Instead, Peru ended up mired in an embarrassing and banal banana republic miasma of economic collapse, corruption, gunrunning and narcotrafficking. Apart from the bankrupt state, the most visible economic legacy Fujimori leaves behind is a rash of sleazy casinos he allowed his cronies to open a few years ago. For the past year, new foreign investment has all but vanished, and the only economic growth now palpable is the phenomenal boom in electrified fences–not only around businesses but on top of the ever-higher walls surrounding the homes of the middle and upper classes.
For the past four months, Peru has been led by a caretaker government of respected national elders. Among them is former UN Secretary General Javier Pérez de Cuéllar, now serving as Peruvian Prime Minister. What he most laments is how democracy was traded away for stability under Fujimori. Taking a diplomatically worded swipe at Fujimori’s biggest former backer, the United States, Pérez de Cuéllar said in an interview: “Some foreign governments have an obsession with stability. That’s unfortunate because we Peruvians no longer have any interest in stability at any cost.”
The problem now is that just when Peruvians most desire a democratic political leadership they can believe in, the national body politic is at its weakest. “This is one of the most curious and atypical of Latin American transitions,” says former leftist congressman Javier Diaz Canseco. “It took place almost without political parties per se. And it has taken place without any need to negotiate between the dictatorship and the opposition because the old regime simply collapsed.”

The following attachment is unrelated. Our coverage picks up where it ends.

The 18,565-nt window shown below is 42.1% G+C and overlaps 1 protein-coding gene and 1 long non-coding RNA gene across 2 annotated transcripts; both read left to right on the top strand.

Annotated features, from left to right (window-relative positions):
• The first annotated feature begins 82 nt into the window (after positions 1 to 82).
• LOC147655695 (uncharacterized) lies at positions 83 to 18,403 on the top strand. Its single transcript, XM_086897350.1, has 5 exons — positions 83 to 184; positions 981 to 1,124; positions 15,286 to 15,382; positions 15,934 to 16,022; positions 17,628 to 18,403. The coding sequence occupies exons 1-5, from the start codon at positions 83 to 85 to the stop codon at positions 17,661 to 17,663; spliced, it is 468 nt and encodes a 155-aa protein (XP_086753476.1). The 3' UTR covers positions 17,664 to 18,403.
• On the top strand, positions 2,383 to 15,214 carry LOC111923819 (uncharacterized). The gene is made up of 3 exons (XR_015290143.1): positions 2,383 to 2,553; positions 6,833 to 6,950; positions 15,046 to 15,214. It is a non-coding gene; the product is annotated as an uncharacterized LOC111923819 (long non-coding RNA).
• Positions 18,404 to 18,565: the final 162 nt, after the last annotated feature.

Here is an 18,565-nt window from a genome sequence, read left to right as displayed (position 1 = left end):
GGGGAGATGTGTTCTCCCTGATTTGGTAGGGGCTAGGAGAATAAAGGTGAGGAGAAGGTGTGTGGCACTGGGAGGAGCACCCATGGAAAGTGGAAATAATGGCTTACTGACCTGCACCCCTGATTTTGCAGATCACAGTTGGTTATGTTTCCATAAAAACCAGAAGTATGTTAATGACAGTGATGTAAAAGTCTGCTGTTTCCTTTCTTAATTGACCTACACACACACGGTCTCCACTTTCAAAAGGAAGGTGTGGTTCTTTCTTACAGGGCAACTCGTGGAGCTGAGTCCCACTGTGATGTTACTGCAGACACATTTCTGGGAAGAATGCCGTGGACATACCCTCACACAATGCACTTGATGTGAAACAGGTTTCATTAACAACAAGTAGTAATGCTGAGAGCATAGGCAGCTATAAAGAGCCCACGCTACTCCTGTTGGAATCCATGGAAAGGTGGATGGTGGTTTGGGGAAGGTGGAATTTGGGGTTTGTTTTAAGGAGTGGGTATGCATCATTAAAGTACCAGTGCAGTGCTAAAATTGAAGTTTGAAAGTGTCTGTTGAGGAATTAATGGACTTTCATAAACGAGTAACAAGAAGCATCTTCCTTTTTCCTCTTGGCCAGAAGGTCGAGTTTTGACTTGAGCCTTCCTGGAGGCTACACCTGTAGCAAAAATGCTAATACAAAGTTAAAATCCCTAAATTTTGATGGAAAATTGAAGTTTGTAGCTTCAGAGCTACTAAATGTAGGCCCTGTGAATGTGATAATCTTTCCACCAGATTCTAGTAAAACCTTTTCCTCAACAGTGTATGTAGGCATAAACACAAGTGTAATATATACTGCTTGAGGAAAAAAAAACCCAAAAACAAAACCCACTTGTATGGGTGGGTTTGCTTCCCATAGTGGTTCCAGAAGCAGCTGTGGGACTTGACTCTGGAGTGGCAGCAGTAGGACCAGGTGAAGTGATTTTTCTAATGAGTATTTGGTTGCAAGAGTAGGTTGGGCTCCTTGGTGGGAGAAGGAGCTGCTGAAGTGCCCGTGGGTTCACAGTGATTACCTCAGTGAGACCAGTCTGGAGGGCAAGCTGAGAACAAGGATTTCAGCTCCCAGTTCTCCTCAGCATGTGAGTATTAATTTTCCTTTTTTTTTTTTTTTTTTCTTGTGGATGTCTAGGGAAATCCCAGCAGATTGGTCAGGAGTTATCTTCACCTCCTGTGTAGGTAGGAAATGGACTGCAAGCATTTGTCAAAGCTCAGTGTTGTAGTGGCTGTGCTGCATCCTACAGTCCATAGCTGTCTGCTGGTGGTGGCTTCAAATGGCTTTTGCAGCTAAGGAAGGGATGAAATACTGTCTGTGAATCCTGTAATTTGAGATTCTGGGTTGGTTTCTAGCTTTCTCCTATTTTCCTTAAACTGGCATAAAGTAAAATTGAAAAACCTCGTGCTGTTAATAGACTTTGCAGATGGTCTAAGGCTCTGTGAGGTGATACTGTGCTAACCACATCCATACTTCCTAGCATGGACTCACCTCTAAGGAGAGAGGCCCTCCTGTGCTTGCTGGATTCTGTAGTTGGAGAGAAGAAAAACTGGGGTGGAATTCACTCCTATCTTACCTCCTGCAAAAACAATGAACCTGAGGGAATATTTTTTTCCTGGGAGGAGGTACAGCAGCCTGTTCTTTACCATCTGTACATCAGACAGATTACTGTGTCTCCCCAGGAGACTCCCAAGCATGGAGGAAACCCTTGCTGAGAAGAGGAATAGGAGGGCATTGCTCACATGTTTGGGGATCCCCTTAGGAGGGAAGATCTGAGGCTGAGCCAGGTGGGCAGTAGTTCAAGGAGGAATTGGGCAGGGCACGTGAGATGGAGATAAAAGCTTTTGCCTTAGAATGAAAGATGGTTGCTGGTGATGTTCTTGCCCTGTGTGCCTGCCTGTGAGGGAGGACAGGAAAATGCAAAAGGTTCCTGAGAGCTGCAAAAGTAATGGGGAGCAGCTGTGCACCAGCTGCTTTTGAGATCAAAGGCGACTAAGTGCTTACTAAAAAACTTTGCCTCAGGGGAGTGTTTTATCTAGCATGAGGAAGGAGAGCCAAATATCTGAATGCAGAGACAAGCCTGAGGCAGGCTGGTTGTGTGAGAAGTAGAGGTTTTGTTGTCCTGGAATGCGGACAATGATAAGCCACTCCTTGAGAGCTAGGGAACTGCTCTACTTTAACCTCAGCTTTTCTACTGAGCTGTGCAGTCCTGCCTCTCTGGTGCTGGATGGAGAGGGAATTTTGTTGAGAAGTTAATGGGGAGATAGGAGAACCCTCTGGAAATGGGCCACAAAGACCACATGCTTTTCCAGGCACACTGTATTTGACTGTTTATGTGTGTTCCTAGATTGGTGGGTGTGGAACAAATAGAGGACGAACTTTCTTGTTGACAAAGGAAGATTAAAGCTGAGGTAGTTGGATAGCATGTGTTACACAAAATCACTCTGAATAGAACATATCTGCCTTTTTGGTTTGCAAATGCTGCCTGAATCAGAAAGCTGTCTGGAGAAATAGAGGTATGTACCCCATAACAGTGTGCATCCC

But that also meant that the democratic opposition had not hardened into a coherent political leadership. Combine that with an angry, cynical and untethered electorate, and it becomes nearly impossible to forecast who will emerge from the coming vote. Historically, polls have meant nothing in Peru. Fujimori was barely a candidate a week before he won in 1990. In last year’s marred first round of presidential elections, Fujimori’s major opponent, Alejandro Toledo, was showing about 4 percent shortly before the election, only to receive more than 40 percent.
Now there are nearly a dozen slates, or “lists,” in the running. Ideologically, the major contenders differ little. They hew to the center-right, free-market “Washington Consensus.”
Toledo, a Stanford-educated economist who is part Indian, is leading the pack with more than 30 percent in the latest polls. Most analysts agree that if last year’s runoff presidential election had been honest, Toledo would have beaten Fujimori. Instead, he withdrew from the race, refusing to give legitimacy to what was clearly a government-rigged electoral show. For that, Toledo is regarded by millions as courageous and clean. But, says Marco Zileri, “Toledo is a political blank slate.” Zileri notes that Toledo says he is for the “Third Way,” but asks, “what does that mean in Peru?”